Marike van Aerde
Dr. Marike van Aerde is Assistant Professor World Archaeology and coordinator of the Honours Academy Archaeology Program. Her research focuses on the archaeology of ancient trade routes between East Africa and the Indian Subcontinent (ca. 300 BCE-800 CE).
Leiden Archaeology Blog
Monday to Thursday
Marike works with an international team of PhDs and MA students as part of her research project Routes of Exchange, Roots of Connectivity, which examines multiregional sites and datasets across the Indian Ocean region. The project uses interdisciplinary and scientific methods, such as ceramics studies, chemical analysis (XRF), satellite, LiDAR, and database analyses. These analyses moreover provide a basis for a wider synthesis and questions of global connectivity in the ancient world.
Recent publications have included studies on Indian Ocean trade networks, ancient Egyptian, Aksumite and Indian port sites, and the documentation and preservation of rock art from the Karakorum Himalaya mountains. Marike appears regularly at international conferences, and actively pursues Open Access and international Heritage initiatives. She frequently collaborates with the Antiquities Museum in Leiden (RMO) for public outreach programs, and maintains international collaborations with universities and institutes in India, Sri Lanka, Pakistan and Egypt.
As Honours Academy coordinator, Marike actively encourages interdisciplinary approaches to archaeological research and discourse. Through the Honours curriculum, she explores current issues such as politics and global affairs, heritage threats, sustainability and climate change. Her lectures engage with diverse perspectives and encourage students to develop an analytical and long-term approach not only to the past, but also to our world today.
At the Faculty of Archaeology, Marike’s courses are closely linked to her ongoing research project and introduce students to the archaeology and history of ancient India, East Africa, and the earliest ‘Silk Roads’ trade routes and sites across ancient Persia. Her teaching combines archaeological data studies with wider frameworks, such as network theory, to understand complex processes that shaped the global past. On her project website, students regularly write blogs and post videos about their active involvement with the research.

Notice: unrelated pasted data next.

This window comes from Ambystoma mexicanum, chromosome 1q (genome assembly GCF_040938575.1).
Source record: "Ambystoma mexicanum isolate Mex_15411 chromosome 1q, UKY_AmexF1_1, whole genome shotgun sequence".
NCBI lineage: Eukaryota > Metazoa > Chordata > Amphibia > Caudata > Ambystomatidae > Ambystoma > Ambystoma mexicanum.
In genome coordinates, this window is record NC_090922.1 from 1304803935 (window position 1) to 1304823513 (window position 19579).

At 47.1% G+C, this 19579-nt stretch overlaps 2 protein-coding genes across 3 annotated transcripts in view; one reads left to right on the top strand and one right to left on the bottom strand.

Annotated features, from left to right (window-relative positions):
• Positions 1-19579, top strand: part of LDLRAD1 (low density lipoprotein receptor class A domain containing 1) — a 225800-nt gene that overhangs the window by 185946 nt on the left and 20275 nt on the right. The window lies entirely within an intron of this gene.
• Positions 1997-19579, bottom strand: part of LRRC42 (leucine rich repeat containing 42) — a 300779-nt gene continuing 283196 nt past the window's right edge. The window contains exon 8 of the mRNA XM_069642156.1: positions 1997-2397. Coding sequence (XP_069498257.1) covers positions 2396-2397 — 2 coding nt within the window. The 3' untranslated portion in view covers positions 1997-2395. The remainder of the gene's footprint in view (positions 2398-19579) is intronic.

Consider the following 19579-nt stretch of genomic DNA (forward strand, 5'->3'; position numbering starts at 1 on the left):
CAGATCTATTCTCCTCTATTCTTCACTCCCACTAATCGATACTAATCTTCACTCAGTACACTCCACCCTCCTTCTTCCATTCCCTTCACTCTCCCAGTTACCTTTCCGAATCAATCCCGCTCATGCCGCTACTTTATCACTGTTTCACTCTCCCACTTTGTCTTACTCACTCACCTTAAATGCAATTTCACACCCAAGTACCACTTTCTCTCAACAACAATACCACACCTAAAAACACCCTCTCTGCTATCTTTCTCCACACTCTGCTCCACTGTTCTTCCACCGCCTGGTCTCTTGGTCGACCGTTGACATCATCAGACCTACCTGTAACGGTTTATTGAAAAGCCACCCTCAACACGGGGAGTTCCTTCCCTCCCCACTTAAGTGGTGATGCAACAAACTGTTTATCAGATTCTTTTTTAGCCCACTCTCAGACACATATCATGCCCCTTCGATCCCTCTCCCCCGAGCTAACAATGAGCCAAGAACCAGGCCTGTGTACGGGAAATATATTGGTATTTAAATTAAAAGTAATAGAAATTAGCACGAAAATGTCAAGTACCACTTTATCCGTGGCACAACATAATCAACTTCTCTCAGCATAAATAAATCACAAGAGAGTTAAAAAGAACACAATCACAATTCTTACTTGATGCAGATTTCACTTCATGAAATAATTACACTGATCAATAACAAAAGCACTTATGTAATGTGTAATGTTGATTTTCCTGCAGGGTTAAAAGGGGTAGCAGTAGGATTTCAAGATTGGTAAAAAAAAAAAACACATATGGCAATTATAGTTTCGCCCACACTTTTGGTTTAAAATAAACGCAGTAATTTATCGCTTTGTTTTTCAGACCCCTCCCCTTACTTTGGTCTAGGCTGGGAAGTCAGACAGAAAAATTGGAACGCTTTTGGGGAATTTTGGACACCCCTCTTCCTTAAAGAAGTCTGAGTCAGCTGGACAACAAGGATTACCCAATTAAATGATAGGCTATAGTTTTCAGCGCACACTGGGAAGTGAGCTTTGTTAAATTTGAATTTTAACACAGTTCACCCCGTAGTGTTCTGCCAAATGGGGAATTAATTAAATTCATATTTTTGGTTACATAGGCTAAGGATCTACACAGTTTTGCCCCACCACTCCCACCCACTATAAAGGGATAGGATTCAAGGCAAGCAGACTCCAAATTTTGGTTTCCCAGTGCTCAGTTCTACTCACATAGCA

From 2019-21, Marike held simultaneous Lectureships at the Faculty of Archaeology and the Ancient History Department in Leiden. In 2021 she set up Heritage fieldwork in the Karakorum mountains of Pakistan together with Prince Claus Heritage Grant awardee Abdul Ghani Khan. In 2019-20 Marike was awarded the LeidenGlobal seed grant for her research project, and from 2016-19 she held the Postdoctoral Byvanck Fellowship at Leiden University, which included an interdisciplinary teaching program at both the Archaeology and Humanities Faculties in Leiden.
From 2010-2015, Marike’s PhD was supervised by Prof.Dr. Natascha Sojc and part of Prof.Dr. Miguel John Versluys’ VIDI project 'Cultural innovation in a globalising society: Egypt in the Roman world'. Her doctoral thesis examined connectivity and exchange between Egypt and Rome. Fieldwork included campaigns at the Palatine Hill in Rome and material analyses in collaboration with the Soprintendenza Archeologica di Roma, the Royal Dutch Institute in Rome (KNIR), and The British Museum in London. Marike also holds a (cum laude) Master’s degree in Classics and Archaeology from Radboud University (2005), and was awarded the Graduate School Research Scholarship from University College London (UCL, 2005-2008).
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